In an effort to ensure compliance with this law, Janus’ Anti-Money Laundering Program (the “Program”) provides for the development of internal practices, procedures and controls, designation of anti-money laundering compliance officers, an ongoing training program, and an independent audit function to determine the effectiveness of the Program.

Continuous Offering

The method by which Creation Units of shares are created and traded may raise certain issues under applicable securities laws. Because new Creation Units of shares are issued and sold by the Fund on an ongoing basis, a “distribution,” as such term is used in the Securities Act of 1933, as amended (the “Securities Act”), may occur at any point. Broker-dealers and other persons are cautioned that some activities on their part may, depending on the circumstances, result in their being deemed participants in a distribution in a manner which could render them statutory underwriters and subject them to the prospectus delivery requirements and liability provisions of the Securities Act. For example, a broker-dealer firm or its client may be deemed a statutory underwriter if it takes Creation Units after placing an order with the Distributor, breaks them down into constituent shares and sells the shares directly to customers or if it chooses to couple the creation of a supply of new shares with an active selling effort involving solicitation of secondary market demand for shares. A determination of whether one is an underwriter for purposes of the Securities Act must take into account all the facts and circumstances pertaining to the activities of the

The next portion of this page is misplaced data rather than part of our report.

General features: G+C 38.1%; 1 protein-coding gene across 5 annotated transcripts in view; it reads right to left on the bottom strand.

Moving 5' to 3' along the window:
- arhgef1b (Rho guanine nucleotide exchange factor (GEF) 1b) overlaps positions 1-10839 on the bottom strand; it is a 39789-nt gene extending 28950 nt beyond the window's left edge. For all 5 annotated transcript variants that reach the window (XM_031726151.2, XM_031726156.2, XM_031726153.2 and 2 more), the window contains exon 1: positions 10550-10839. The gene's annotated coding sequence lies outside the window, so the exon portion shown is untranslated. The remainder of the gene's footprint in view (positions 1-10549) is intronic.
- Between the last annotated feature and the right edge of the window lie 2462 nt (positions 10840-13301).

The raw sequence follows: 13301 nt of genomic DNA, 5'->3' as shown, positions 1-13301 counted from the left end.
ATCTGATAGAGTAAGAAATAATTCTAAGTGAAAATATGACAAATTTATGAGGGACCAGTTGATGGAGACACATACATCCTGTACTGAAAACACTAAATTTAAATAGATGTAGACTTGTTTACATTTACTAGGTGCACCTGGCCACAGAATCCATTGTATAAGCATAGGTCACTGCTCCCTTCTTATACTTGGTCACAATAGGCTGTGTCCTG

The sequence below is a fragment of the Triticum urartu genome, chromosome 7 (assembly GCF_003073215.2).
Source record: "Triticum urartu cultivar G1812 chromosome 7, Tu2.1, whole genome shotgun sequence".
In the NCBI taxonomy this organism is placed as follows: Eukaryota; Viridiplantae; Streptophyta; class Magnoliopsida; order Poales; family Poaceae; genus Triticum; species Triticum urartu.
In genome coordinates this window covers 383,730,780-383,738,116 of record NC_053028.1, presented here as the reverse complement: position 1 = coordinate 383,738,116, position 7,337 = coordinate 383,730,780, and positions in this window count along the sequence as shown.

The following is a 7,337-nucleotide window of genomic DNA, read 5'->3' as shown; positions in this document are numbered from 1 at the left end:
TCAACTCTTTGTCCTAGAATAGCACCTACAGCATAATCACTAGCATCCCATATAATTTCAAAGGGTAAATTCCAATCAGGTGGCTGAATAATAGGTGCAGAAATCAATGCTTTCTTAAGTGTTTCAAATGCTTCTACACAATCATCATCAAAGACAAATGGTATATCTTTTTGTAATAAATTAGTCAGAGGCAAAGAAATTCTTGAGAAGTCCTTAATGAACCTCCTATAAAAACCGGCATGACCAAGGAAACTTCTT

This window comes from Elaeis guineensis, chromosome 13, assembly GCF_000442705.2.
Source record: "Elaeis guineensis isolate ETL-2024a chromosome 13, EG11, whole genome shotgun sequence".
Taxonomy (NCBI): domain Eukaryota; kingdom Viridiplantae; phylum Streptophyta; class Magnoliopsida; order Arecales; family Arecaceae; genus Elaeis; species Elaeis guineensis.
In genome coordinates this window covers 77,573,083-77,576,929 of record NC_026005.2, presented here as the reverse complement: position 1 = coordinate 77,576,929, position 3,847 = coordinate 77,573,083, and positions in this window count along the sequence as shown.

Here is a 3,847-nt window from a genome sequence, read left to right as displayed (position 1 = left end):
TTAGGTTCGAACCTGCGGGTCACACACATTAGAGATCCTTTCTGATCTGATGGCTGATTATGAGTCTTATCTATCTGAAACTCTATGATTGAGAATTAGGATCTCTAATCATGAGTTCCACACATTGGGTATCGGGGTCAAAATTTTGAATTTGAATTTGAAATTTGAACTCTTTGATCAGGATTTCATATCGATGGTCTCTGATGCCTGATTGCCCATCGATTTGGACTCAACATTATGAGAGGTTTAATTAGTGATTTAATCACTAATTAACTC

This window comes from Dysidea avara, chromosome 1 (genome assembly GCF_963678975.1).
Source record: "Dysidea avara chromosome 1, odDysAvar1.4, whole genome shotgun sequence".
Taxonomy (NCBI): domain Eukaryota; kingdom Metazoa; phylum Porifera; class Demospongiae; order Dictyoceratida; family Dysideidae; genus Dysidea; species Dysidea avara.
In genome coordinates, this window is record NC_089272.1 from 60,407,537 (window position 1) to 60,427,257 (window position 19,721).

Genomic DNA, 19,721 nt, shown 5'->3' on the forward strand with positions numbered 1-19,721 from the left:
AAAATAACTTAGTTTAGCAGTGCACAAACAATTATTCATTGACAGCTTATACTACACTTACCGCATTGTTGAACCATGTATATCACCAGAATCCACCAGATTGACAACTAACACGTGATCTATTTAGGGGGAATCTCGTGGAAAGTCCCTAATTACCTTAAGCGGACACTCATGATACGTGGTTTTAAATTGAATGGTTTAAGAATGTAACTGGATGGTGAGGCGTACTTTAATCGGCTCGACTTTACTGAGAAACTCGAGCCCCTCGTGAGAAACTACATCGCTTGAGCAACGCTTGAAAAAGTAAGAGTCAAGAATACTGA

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broker-dealer or its client in the particular case, and the examples mentioned above should not be considered a complete description of all the activities that could lead to a characterization as an underwriter.

Broker-dealer firms should also note that dealers who are not “underwriters” but are effecting transactions in shares, whether or not participating in the distribution of shares, are generally required to deliver a prospectus. This is because the prospectus delivery exemption in Section 4(a)(3)(C) of the Securities Act is not available in respect of such transactions as a result of Section 24(d) of the 1940 Act. As a result, broker-dealer firms should note that dealers who are not “underwriters” but are participating in a distribution (as contrasted with engaging in ordinary secondary market transactions) and thus dealing with the shares that are part of an overallotment within the meaning of Section 4(a)(3)(C) of the Securities Act, will be unable to take advantage of the prospectus delivery exemption provided by Section 4(a)(3) of the Securities Act. For delivery of prospectuses to exchange members, the prospectus delivery mechanism of Rule 153 under the Securities Act is only available with respect to transactions on a national exchange.